Dr. Régine Debrosse’s program of research focuses on how Black, Indigenous, and people of color navigate contexts that were not designed with them in mind. She examines these questions by developing tools with communities that leverage their existing strengths to improve their odds and happiness. Specifically, her first line of work centers on how people negotiate complex and at times conflicting identities. Her second line of work examines how economic adversity and stigma impact people’s tendencies to rely on and support each other. Her mixed-method approach uncovers daily experiences associated with economic adversity, stigma and immigration, identifies naturally emerging paths towards resilience, and grounds theory-based programs designed to support young people.
She laid the foundation for this program of research while pursuing a M.Sc. and a Ph.D in social psychology from McGill University. She then extended this research as a postdoctoral fellow at the School of Education and Social Policy and Department of Psychology at Northwestern University, in Chicago, Illinois, before coming back to McGill University as a professor in the School of Social Work. Together with her research, her experiences heading a non-profit community organization and conducting projects with the community reaffirmed her dedication to social justice and to using research to bring social change.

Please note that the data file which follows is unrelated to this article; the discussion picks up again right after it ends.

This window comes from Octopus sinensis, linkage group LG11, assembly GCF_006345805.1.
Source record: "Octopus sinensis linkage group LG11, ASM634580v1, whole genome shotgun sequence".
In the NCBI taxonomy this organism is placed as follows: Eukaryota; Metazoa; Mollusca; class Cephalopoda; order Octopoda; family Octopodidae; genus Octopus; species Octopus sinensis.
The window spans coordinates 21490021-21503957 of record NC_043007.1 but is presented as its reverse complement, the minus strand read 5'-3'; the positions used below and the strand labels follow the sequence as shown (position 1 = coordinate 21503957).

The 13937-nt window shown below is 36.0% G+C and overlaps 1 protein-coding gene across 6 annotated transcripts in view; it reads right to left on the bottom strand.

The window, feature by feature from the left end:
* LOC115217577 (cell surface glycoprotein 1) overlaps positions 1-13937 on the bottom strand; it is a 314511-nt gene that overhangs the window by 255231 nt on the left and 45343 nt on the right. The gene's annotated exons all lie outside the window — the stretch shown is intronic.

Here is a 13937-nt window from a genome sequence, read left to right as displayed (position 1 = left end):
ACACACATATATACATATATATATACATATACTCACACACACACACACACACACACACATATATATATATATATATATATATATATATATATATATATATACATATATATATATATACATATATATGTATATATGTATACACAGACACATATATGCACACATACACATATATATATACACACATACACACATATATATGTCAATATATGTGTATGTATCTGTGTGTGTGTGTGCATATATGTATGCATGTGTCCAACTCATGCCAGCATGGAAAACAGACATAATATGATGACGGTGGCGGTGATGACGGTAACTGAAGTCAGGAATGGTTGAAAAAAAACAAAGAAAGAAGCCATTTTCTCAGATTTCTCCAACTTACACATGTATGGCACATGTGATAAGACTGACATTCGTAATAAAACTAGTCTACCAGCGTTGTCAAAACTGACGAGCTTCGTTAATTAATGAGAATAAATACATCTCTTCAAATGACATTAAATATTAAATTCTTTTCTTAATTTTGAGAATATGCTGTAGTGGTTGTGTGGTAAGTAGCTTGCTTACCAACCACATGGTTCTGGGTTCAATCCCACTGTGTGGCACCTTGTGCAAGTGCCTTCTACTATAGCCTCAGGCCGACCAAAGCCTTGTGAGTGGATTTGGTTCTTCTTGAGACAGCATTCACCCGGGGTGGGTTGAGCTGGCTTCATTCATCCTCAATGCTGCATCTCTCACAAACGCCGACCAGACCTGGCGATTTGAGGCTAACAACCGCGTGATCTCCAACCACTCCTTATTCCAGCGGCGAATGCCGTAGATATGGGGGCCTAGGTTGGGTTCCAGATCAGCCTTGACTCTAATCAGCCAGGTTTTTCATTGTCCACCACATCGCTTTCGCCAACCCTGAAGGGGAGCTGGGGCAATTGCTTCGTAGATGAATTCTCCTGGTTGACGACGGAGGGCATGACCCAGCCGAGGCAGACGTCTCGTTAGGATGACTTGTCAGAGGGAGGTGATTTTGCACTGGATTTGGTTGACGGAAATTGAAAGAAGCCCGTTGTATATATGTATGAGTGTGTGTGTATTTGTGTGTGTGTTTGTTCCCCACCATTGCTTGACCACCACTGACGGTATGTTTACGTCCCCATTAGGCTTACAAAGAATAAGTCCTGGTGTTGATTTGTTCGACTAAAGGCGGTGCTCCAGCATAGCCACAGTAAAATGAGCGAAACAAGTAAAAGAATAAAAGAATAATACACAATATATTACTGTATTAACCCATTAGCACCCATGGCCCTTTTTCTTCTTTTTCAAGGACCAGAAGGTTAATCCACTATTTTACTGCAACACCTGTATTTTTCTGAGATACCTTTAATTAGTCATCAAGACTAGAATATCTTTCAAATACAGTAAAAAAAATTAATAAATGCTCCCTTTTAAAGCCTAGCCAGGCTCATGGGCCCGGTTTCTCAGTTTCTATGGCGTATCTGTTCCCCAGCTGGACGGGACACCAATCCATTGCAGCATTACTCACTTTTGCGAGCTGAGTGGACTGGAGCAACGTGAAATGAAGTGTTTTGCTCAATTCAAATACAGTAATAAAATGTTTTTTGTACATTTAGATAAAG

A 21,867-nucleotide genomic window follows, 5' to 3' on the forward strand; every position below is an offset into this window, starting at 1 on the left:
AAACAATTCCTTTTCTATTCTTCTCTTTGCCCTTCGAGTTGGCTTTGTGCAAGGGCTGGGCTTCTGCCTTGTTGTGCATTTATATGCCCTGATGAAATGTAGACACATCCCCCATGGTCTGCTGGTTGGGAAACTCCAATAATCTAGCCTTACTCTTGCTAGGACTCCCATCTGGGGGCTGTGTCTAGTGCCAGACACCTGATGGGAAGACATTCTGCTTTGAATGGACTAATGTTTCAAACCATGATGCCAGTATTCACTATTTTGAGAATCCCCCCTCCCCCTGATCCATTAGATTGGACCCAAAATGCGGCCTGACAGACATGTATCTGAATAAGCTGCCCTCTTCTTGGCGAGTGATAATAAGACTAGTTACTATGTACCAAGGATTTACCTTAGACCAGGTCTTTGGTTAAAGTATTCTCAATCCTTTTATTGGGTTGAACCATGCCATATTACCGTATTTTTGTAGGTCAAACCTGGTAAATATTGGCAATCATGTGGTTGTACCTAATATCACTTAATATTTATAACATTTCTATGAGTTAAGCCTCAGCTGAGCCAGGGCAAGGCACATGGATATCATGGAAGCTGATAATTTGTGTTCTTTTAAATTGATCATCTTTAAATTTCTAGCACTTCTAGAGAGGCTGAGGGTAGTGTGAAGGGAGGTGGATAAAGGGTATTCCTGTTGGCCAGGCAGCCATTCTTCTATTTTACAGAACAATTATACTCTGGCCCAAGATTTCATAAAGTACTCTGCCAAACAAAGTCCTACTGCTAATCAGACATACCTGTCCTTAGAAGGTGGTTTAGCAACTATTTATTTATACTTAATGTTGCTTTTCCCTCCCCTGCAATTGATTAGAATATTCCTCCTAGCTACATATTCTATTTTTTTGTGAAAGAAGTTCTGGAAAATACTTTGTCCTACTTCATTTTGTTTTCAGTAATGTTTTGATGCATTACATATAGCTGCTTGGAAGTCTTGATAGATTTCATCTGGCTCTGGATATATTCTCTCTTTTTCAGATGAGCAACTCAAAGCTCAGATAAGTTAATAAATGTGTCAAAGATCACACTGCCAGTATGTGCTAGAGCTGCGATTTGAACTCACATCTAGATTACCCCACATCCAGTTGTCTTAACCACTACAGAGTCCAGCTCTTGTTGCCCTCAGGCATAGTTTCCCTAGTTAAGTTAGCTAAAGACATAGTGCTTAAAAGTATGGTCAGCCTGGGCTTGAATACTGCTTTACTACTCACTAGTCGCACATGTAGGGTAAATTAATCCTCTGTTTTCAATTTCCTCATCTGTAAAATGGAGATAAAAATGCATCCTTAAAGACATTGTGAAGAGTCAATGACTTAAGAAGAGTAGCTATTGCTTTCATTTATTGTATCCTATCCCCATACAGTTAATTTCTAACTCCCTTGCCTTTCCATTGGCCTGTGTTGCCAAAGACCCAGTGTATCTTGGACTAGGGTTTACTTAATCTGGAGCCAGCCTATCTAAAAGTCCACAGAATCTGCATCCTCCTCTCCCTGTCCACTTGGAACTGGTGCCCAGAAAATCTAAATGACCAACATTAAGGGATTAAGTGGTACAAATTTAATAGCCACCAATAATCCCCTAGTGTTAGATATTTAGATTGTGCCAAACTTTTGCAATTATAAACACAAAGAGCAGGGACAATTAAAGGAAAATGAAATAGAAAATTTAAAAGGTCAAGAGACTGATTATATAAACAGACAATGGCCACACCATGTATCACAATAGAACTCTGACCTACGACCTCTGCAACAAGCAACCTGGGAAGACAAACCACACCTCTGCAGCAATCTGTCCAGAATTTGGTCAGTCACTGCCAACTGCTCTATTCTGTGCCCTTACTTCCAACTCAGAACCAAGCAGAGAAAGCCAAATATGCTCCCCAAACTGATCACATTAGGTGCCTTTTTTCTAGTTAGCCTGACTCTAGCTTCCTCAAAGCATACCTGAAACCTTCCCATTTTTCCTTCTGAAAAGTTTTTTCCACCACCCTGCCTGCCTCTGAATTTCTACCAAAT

Contact: regine.debrosse [at] mcgill.ca (Email)